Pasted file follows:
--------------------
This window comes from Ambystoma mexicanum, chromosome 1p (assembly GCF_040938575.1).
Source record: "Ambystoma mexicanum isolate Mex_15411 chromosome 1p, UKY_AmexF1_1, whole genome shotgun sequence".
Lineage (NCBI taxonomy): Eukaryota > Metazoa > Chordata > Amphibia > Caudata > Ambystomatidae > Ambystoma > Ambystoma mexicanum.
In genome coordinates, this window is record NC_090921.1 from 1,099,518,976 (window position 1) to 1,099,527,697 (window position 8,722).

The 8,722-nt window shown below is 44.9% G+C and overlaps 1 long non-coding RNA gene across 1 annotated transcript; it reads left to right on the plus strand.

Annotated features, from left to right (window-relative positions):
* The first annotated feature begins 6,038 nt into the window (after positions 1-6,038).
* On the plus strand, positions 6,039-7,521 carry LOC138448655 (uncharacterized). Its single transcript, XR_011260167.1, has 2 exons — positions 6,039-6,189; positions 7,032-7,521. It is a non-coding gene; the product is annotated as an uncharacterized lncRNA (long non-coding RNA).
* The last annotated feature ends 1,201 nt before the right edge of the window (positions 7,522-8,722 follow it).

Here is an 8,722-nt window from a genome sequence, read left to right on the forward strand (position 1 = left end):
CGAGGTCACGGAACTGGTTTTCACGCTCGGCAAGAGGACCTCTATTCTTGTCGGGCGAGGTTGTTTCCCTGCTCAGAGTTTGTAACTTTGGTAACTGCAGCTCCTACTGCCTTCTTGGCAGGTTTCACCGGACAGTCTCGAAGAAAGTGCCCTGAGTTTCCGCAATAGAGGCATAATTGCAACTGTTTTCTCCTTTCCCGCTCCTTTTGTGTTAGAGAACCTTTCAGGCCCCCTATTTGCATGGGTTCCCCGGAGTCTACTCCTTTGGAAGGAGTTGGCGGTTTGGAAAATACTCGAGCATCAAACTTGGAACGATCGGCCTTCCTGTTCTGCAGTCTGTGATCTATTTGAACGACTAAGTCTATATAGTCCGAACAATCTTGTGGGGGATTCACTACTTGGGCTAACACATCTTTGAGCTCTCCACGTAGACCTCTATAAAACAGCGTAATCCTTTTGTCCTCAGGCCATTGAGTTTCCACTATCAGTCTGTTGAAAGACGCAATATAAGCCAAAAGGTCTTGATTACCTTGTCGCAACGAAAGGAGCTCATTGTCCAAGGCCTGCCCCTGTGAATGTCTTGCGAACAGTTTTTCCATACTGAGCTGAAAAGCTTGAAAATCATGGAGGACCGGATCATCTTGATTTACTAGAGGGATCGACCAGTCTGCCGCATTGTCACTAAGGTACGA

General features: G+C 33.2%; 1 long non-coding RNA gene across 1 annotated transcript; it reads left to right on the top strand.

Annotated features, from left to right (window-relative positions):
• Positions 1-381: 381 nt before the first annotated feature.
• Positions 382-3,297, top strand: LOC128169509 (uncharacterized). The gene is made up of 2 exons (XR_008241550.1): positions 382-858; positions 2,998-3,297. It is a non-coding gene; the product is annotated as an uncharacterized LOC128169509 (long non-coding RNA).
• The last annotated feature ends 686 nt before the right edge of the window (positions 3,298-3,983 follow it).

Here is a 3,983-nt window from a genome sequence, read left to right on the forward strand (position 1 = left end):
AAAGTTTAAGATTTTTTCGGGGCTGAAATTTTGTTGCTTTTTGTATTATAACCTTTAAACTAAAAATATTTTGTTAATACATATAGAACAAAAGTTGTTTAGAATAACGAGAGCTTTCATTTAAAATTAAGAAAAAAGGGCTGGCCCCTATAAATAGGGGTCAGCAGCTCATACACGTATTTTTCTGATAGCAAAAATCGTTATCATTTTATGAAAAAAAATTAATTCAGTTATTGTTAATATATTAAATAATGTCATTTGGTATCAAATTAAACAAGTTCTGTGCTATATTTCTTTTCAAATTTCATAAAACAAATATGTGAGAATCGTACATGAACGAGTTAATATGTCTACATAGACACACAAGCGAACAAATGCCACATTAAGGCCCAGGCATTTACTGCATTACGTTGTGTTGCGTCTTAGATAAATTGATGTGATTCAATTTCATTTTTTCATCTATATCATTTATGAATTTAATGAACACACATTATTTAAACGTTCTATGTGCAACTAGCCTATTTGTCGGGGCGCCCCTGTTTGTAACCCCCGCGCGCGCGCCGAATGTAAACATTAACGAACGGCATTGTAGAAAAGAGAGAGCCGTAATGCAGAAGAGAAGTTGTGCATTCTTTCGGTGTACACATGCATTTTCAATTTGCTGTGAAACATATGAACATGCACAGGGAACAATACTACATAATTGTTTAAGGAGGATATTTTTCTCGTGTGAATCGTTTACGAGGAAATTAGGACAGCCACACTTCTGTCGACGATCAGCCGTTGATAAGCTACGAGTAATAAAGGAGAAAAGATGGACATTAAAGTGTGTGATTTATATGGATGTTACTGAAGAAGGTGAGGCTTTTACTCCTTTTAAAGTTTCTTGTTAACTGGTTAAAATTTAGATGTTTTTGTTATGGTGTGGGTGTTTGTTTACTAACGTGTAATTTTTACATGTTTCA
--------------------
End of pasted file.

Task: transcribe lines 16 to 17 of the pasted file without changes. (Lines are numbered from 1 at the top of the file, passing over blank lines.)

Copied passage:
• The last annotated feature ends 686 nt before the right edge of the window (positions 3,298-3,983 follow it).

Here is a 3,983-nt window from a genome sequence, read left to right on the forward strand (position 1 = left end):